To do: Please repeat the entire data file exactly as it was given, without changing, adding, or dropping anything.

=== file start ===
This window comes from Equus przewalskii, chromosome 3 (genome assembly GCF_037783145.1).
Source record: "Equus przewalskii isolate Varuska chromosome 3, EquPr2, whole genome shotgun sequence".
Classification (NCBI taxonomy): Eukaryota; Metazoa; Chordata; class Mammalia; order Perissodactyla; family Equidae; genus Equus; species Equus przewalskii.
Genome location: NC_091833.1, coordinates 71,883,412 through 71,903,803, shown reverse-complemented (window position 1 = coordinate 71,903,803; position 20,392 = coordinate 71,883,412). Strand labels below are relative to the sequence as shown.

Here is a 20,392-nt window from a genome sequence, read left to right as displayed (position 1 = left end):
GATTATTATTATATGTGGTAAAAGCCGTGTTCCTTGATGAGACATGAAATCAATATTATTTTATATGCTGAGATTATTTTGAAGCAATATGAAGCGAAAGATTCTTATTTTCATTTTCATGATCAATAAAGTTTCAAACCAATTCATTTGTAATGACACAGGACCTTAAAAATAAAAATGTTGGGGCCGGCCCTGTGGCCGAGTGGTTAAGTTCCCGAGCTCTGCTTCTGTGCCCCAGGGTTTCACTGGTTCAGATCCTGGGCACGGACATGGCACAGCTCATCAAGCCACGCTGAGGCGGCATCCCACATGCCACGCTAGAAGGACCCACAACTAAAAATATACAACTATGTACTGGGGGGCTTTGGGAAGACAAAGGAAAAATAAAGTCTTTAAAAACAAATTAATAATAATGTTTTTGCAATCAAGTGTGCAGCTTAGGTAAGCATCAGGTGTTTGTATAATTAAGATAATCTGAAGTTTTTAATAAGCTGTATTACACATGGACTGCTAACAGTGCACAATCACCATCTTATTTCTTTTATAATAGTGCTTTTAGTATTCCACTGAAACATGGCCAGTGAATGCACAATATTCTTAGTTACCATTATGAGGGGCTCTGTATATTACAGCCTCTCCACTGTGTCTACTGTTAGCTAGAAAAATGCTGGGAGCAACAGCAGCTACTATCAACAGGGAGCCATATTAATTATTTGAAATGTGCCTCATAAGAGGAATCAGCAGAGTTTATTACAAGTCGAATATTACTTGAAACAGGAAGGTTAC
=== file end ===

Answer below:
This window comes from Equus przewalskii, chromosome 3 (genome assembly GCF_037783145.1).
Source record: "Equus przewalskii isolate Varuska chromosome 3, EquPr2, whole genome shotgun sequence".
Classification (NCBI taxonomy): Eukaryota; Metazoa; Chordata; class Mammalia; order Perissodactyla; family Equidae; genus Equus; species Equus przewalskii.
Genome location: NC_091833.1, coordinates 71,883,412 through 71,903,803, shown reverse-complemented (window position 1 = coordinate 71,903,803; position 20,392 = coordinate 71,883,412). Strand labels below are relative to the sequence as shown.

Here is a 20,392-nt window from a genome sequence, read left to right as displayed (position 1 = left end):
GATTATTATTATATGTGGTAAAAGCCGTGTTCCTTGATGAGACATGAAATCAATATTATTTTATATGCTGAGATTATTTTGAAGCAATATGAAGCGAAAGATTCTTATTTTCATTTTCATGATCAATAAAGTTTCAAACCAATTCATTTGTAATGACACAGGACCTTAAAAATAAAAATGTTGGGGCCGGCCCTGTGGCCGAGTGGTTAAGTTCCCGAGCTCTGCTTCTGTGCCCCAGGGTTTCACTGGTTCAGATCCTGGGCACGGACATGGCACAGCTCATCAAGCCACGCTGAGGCGGCATCCCACATGCCACGCTAGAAGGACCCACAACTAAAAATATACAACTATGTACTGGGGGGCTTTGGGAAGACAAAGGAAAAATAAAGTCTTTAAAAACAAATTAATAATAATGTTTTTGCAATCAAGTGTGCAGCTTAGGTAAGCATCAGGTGTTTGTATAATTAAGATAATCTGAAGTTTTTAATAAGCTGTATTACACATGGACTGCTAACAGTGCACAATCACCATCTTATTTCTTTTATAATAGTGCTTTTAGTATTCCACTGAAACATGGCCAGTGAATGCACAATATTCTTAGTTACCATTATGAGGGGCTCTGTATATTACAGCCTCTCCACTGTGTCTACTGTTAGCTAGAAAAATGCTGGGAGCAACAGCAGCTACTATCAACAGGGAGCCATATTAATTATTTGAAATGTGCCTCATAAGAGGAATCAGCAGAGTTTATTACAAGTCGAATATTACTTGAAACAGGAAGGTTAC